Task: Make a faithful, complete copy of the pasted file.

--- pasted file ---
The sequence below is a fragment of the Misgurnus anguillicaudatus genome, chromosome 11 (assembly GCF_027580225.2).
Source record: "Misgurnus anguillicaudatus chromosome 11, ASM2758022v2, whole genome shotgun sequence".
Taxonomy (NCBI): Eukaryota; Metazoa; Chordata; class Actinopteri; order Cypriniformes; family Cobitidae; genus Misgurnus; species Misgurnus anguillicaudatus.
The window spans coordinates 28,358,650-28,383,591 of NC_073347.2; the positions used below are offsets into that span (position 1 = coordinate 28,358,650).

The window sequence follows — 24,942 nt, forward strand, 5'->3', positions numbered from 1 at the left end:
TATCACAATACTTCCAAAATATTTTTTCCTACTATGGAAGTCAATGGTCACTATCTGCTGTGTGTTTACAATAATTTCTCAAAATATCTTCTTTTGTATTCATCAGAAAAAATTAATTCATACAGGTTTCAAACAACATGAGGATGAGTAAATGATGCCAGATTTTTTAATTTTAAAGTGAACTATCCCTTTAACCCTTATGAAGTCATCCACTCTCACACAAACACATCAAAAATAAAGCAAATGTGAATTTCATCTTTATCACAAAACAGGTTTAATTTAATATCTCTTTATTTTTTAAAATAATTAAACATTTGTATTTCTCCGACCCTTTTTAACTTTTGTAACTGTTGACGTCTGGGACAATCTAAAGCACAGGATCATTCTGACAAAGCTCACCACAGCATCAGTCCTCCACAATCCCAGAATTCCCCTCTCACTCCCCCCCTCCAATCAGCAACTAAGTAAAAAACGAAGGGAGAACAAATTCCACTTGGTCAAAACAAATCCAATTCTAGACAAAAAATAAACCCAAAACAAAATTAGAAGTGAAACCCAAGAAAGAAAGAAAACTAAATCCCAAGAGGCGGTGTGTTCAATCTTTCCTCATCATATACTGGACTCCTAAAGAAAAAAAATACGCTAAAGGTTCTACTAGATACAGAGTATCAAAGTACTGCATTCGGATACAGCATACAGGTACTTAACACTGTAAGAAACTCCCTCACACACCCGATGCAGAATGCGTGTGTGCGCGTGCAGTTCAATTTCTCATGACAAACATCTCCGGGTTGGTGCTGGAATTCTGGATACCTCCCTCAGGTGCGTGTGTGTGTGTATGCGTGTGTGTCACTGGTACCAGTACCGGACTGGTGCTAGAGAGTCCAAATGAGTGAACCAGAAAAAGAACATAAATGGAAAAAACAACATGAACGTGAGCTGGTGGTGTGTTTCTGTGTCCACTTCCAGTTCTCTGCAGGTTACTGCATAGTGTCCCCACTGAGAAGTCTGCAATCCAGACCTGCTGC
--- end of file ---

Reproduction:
The sequence below is a fragment of the Misgurnus anguillicaudatus genome, chromosome 11 (assembly GCF_027580225.2).
Source record: "Misgurnus anguillicaudatus chromosome 11, ASM2758022v2, whole genome shotgun sequence".
Taxonomy (NCBI): Eukaryota; Metazoa; Chordata; class Actinopteri; order Cypriniformes; family Cobitidae; genus Misgurnus; species Misgurnus anguillicaudatus.
The window spans coordinates 28,358,650-28,383,591 of NC_073347.2; the positions used below are offsets into that span (position 1 = coordinate 28,358,650).

The window sequence follows — 24,942 nt, forward strand, 5'->3', positions numbered from 1 at the left end:
TATCACAATACTTCCAAAATATTTTTTCCTACTATGGAAGTCAATGGTCACTATCTGCTGTGTGTTTACAATAATTTCTCAAAATATCTTCTTTTGTATTCATCAGAAAAAATTAATTCATACAGGTTTCAAACAACATGAGGATGAGTAAATGATGCCAGATTTTTTAATTTTAAAGTGAACTATCCCTTTAACCCTTATGAAGTCATCCACTCTCACACAAACACATCAAAAATAAAGCAAATGTGAATTTCATCTTTATCACAAAACAGGTTTAATTTAATATCTCTTTATTTTTTAAAATAATTAAACATTTGTATTTCTCCGACCCTTTTTAACTTTTGTAACTGTTGACGTCTGGGACAATCTAAAGCACAGGATCATTCTGACAAAGCTCACCACAGCATCAGTCCTCCACAATCCCAGAATTCCCCTCTCACTCCCCCCCTCCAATCAGCAACTAAGTAAAAAACGAAGGGAGAACAAATTCCACTTGGTCAAAACAAATCCAATTCTAGACAAAAAATAAACCCAAAACAAAATTAGAAGTGAAACCCAAGAAAGAAAGAAAACTAAATCCCAAGAGGCGGTGTGTTCAATCTTTCCTCATCATATACTGGACTCCTAAAGAAAAAAAATACGCTAAAGGTTCTACTAGATACAGAGTATCAAAGTACTGCATTCGGATACAGCATACAGGTACTTAACACTGTAAGAAACTCCCTCACACACCCGATGCAGAATGCGTGTGTGCGCGTGCAGTTCAATTTCTCATGACAAACATCTCCGGGTTGGTGCTGGAATTCTGGATACCTCCCTCAGGTGCGTGTGTGTGTGTATGCGTGTGTGTCACTGGTACCAGTACCGGACTGGTGCTAGAGAGTCCAAATGAGTGAACCAGAAAAAGAACATAAATGGAAAAAACAACATGAACGTGAGCTGGTGGTGTGTTTCTGTGTCCACTTCCAGTTCTCTGCAGGTTACTGCATAGTGTCCCCACTGAGAAGTCTGCAATCCAGACCTGCTGC